An S&P 500 gauge of companies that make apparel, appliances and other consumer products tumbled 4.9 percent, the biggest decline within 24 S&P 500 groups. Coach fell 6.5 percent to $61.03. Chief Financial Officer Mike Devine said that gross margin, the share of sales left after subtracting the cost of goods sold, would be “essentially flat” in the current fiscal year compared with the previous year.
The Morgan Stanley Cyclical Index of 30 companies slumped 3.7 percent. United Technologies, the maker of Pratt & Whitney jet engines, retreated 4.1 percent to $78.93. Caterpillar, the world’s largest construction and mining-equipment maker, declined 3.5 percent to $97.18. All 20 stocks in the Dow Jones Transportation Average fell, sending the index to the lowest level since November.
Harvard University economics professor Martin Feldstein said the U.S. recovery that began two years ago has been losing steam and there are even odds the economy will slip into a recession.
“This economy is really balanced on the edge,” Feldstein said in an interview on Bloomberg Television’s “Surveillance Midday” with Tom Keene. “I think there’s now a 50 percent chance that we could slide into a new recession.”
The Senate voted to ratify a U.S. debt-limit compromise that will avert a default even as it defers decisions on the nation’s finances to a bipartisan panel and may only modestly reduce deficits. The House late yesterday approved the measure, which raises the national debt ceiling enough to fund the government until 2013 and threatens automatic spending cuts to enforce a goal of cutting $2.4 trillion over the next decade.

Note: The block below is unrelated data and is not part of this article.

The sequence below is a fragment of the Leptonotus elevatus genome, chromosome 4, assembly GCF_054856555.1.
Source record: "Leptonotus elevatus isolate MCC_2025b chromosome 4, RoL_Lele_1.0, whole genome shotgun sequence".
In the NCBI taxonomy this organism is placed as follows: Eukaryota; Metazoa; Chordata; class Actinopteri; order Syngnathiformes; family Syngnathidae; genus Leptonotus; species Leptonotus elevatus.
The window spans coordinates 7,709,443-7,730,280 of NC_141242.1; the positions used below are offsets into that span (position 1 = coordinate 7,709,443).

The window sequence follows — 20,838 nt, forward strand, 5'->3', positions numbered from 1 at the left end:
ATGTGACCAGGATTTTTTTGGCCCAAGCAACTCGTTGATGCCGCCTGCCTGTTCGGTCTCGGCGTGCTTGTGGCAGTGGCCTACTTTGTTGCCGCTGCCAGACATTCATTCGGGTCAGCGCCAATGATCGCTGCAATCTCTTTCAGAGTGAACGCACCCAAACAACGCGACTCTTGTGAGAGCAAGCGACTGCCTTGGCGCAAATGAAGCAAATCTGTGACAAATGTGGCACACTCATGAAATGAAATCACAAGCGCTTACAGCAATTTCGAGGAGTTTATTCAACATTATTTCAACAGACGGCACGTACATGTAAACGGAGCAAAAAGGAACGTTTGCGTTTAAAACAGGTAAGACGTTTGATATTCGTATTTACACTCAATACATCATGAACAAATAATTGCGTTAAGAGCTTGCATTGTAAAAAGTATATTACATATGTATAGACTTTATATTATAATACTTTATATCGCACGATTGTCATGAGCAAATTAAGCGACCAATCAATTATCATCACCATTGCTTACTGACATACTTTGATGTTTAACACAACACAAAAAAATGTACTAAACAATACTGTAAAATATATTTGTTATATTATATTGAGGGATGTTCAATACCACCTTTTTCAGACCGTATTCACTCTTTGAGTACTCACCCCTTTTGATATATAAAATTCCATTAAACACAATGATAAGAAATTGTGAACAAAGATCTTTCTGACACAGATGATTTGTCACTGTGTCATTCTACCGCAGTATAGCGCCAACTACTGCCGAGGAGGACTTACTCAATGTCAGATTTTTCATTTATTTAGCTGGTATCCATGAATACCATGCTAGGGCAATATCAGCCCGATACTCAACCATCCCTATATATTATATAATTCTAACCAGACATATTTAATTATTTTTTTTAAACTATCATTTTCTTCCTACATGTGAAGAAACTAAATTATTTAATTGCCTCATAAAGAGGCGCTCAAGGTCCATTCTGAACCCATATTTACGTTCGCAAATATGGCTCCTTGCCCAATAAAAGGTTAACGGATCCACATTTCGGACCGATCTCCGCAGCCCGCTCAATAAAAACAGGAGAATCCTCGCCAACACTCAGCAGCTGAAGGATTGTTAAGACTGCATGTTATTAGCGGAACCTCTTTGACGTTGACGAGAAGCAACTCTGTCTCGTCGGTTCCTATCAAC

Bill Gross, who runs the world’s biggest bond mutual fund at Pacific Investment Management Co., said the debt ceiling compromise reached by Congress won’t make a “significant dent” in U.S. deficits.
“In addition to an existing nearly $10 trillion of outstanding Treasury debt, the U.S. has a near unfathomable $66 trillion of future liabilities at net present cost,” he wrote.
Fitch Ratings said the U.S. remains under a review as the nation’s debt burden increases at a pace that isn’t consistent with an AAA sovereign credit rating. Fitch said it expects to complete the ratings review by the end of August, given the approval today by Congress of a debt-limit compromise that prevents a U.S. default.
While the agreement is a “step in the right direction,” the U.S. must confront “tough choices on tax and spending against a weak economic backdrop if the budget deficit and government debt is to be cut,” Fitch said in a statement today.
Both S&P and Moody’s Investors Service are still weighing whether to cut the U.S. credit rating. S&P said in July that the impasse boosted to 50 percent the chance that it will downgrade the U.S. from AAA within three months.
Archer Daniels Midland Co. slumped 6.2 percent to $28.60. The world’s largest grain processor reported fiscal fourth-quarter profit that missed analysts’ estimates after corn and tax expenses rose.
MetroPCS Communications Inc. tumbled 37 percent to $10.26, after a 35 percent decline led to a pause in trading on the New York Stock Exchange. The mobile-phone carrier reported second-quarter sales of $1.21 billion. On average, the analysts surveyed by Bloomberg estimated revenue of $1.23 billion.
On average, profit per share for the S&P 500 companies that reported results since July 11 has grown 18 percent, according to data compiled by Bloomberg. Energy, raw-material and technology companies in the index have shown the biggest increases in earnings per share, with each group growing at least 32 percent.